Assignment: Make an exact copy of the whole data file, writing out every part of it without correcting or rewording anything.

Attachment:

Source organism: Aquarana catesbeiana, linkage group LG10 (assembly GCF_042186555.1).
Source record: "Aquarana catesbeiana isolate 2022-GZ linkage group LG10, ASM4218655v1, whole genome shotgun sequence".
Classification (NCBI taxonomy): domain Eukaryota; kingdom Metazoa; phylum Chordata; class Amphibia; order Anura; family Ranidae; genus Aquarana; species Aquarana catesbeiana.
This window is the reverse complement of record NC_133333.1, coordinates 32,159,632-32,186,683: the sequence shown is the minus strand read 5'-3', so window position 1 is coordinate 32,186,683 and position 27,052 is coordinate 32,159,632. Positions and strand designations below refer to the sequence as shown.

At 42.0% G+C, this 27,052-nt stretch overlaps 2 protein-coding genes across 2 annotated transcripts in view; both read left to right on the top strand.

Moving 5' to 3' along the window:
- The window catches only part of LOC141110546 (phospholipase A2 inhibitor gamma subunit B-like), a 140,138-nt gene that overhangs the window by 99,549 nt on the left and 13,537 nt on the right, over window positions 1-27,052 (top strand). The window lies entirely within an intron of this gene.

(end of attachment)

Source organism: Aquarana catesbeiana, linkage group LG10 (assembly GCF_042186555.1).
Source record: "Aquarana catesbeiana isolate 2022-GZ linkage group LG10, ASM4218655v1, whole genome shotgun sequence".
Classification (NCBI taxonomy): domain Eukaryota; kingdom Metazoa; phylum Chordata; class Amphibia; order Anura; family Ranidae; genus Aquarana; species Aquarana catesbeiana.
This window is the reverse complement of record NC_133333.1, coordinates 32,159,632-32,186,683: the sequence shown is the minus strand read 5'-3', so window position 1 is coordinate 32,186,683 and position 27,052 is coordinate 32,159,632. Positions and strand designations below refer to the sequence as shown.

At 42.0% G+C, this 27,052-nt stretch overlaps 2 protein-coding genes across 2 annotated transcripts in view; both read left to right on the top strand.

Moving 5' to 3' along the window:
- The window catches only part of LOC141110546 (phospholipase A2 inhibitor gamma subunit B-like), a 140,138-nt gene that overhangs the window by 99,549 nt on the left and 13,537 nt on the right, over window positions 1-27,052 (top strand). The window lies entirely within an intron of this gene.